It also includes the 650+ UCL academics who received Global Engagement and Partner Funds to work with 560+ different organisations in 90+ countries. To date, GES funding schemes of £974k in total have generated £32m in external research funding. This figure doesn’t include the early outcomes of seed-funded Cities Partnerships Programme projects which have led to joint research funding applications, ranging from ¤12k to ¤10m. All of this seed funding is accelerating our access to external research funds, which in turn enables our academics to increase UCL’s global impact. The impact and popularity of this seed funding makes it a strong category for continuing in UCL’s next fiveyear GES.
It’s been a real pleasure and privilege to build an outstanding and high performing team in GEO. Their expertise, energy and enthusiasm matches that of diplomats and international development professionals I’ve worked with in the past. We’ve worked incredibly hard, with a small budget, to facilitate the fabulous international outreach of UCL’s amazing academic community Over the last year, it has been a similar privilege to support Lori Houlihan’s great teams in OVPA/CAM. I’ve also loved getting to know the IOE better, and working closely with Becky Francis and now Sue Rogers.
Since March this year, GEO have worked with academic colleagues across UCL to re-imagine how to stay globally engaged in an era of lockdown, a future of much more limited travel and face-to-face interaction, a shifting world order, and continued change in the UK’s HE sector. GEO colleagues, VDIs and Regional PVPs have delivered four virtual global engagement events during June and July: the UCL African Partners Summit [link pending], NUS-UCL Virtual Neurobiology Symposium , European perspectives on COVID-19 webinars and UCL Latin America Online Lecture Series. The team are now working with members of the academic networks and with colleagues in OVPR to co-deliver the Beyond Boundaries: realising the UN Sustainable Development Goals conference in October. Taking our engagement online has enabled more global partners to join and participate in events that would normally be held on campus: we’ve been able to attract high calibre international speakers without incurring the cost of flights and accommodation, or increasing our, and their, carbon footprint. We’ve found that it’s easier for busy people, who already know the value of working with UCL colleagues, to give up an hour or two of their time, than to plan to be with us in person which would mean taking several days away from their own university or home base.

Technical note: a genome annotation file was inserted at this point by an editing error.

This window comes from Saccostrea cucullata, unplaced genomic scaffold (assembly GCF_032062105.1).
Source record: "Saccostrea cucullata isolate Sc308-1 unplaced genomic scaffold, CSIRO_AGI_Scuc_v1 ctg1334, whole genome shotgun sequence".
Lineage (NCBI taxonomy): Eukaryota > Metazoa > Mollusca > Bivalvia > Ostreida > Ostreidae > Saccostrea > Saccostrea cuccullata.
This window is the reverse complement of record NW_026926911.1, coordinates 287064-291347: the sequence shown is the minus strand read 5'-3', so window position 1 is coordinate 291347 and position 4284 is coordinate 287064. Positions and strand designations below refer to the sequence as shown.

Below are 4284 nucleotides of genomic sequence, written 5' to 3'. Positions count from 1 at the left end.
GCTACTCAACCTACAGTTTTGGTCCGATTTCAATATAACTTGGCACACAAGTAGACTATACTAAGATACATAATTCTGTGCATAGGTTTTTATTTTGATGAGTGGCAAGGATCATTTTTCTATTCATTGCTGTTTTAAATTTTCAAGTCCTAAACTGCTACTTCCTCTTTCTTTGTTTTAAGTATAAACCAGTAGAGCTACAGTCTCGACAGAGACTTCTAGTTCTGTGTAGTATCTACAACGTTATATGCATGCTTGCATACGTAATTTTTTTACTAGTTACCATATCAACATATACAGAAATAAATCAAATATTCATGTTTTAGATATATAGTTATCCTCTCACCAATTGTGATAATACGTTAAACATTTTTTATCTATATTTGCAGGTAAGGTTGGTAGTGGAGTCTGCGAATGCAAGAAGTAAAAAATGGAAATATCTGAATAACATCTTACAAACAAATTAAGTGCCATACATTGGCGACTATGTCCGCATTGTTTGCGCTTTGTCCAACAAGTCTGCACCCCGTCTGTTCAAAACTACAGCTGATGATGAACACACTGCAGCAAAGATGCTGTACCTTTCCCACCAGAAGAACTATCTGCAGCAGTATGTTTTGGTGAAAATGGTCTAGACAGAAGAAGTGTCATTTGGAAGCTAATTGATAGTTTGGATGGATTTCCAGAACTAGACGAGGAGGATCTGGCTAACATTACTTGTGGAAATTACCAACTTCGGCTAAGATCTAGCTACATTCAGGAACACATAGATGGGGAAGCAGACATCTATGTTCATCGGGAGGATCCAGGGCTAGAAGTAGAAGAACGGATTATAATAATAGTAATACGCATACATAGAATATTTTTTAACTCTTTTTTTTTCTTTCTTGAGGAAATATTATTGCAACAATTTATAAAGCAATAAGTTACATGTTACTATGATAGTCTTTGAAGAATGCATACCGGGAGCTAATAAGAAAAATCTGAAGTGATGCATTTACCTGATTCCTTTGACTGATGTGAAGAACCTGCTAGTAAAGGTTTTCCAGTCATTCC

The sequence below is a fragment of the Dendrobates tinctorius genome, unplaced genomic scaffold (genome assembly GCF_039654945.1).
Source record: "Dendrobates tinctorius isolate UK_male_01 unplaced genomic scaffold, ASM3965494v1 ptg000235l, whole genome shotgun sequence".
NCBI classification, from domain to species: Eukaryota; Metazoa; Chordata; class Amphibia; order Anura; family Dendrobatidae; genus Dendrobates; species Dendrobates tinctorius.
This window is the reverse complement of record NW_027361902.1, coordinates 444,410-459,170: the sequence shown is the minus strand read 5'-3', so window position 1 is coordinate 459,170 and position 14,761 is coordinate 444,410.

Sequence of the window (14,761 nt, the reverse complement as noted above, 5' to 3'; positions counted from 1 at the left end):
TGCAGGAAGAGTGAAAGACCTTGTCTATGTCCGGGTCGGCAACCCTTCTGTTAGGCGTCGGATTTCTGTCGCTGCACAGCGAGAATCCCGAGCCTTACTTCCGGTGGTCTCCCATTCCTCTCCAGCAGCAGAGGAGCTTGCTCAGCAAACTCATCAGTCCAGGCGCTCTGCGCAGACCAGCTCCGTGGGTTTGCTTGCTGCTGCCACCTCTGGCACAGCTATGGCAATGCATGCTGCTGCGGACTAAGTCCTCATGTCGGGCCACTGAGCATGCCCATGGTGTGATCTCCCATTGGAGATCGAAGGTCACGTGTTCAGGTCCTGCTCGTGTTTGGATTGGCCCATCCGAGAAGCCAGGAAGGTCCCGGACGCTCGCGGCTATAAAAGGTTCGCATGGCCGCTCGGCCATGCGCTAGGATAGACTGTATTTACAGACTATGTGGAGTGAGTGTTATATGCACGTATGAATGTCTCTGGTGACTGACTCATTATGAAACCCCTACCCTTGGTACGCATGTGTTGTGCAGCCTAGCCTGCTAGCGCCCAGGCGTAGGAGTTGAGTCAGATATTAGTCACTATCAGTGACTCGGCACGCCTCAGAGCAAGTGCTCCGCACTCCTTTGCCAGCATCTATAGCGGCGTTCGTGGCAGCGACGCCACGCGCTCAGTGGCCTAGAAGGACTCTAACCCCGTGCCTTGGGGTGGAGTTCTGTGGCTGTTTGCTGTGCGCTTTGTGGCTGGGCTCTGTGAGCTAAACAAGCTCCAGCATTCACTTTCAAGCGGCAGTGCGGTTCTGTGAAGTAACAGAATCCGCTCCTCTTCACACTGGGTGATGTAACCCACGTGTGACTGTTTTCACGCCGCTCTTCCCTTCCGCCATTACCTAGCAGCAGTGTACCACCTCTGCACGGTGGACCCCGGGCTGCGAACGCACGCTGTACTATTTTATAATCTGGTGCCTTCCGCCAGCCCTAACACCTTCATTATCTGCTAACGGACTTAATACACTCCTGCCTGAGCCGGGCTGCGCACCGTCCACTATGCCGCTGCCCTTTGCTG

In July, we sent our latest ’UCL 2034 Principal Theme 6’ report to Council, which looked back at the first five years of the Global Engagement Strategy. You can read more about what UCL has achieved through the GES on the UCL Global website. So now feels like the right time for me to move on and for the next President and Provost and the next Vice Provost (International) to decide how to build on the success of the last five years and shape the next five. I’m totally confident that the world is going to hear even more about UCL’s global impact in the years to come, and I’ll be cheering from the side-lines and retweeting all the good news stories on @UCL_Global. It’s brilliant news, for UCL, for GEO and OVPA and for global engagement and advancement generally that Professor Dame Hazel Genn has been appointed as UCL’s next Vice Provost (International and Advancement). Hazel brings exactly the right experience, knowledge and skills to what is a huge and fascinating role in this world-class university.
What I have valued most of all are two things that I can, I hope, take with me as I leave UCL: a lot of fun memories, and the lasting friendships that I’ve been lucky enough to make, at UCL and among our strategic global partners. Friendship, like partnership, is built on trust and respect. Our planet needs both of those qualities now more than ever and we should all try hard to recognise, create and value them. Universities are perfect places to keep them alive and thriving.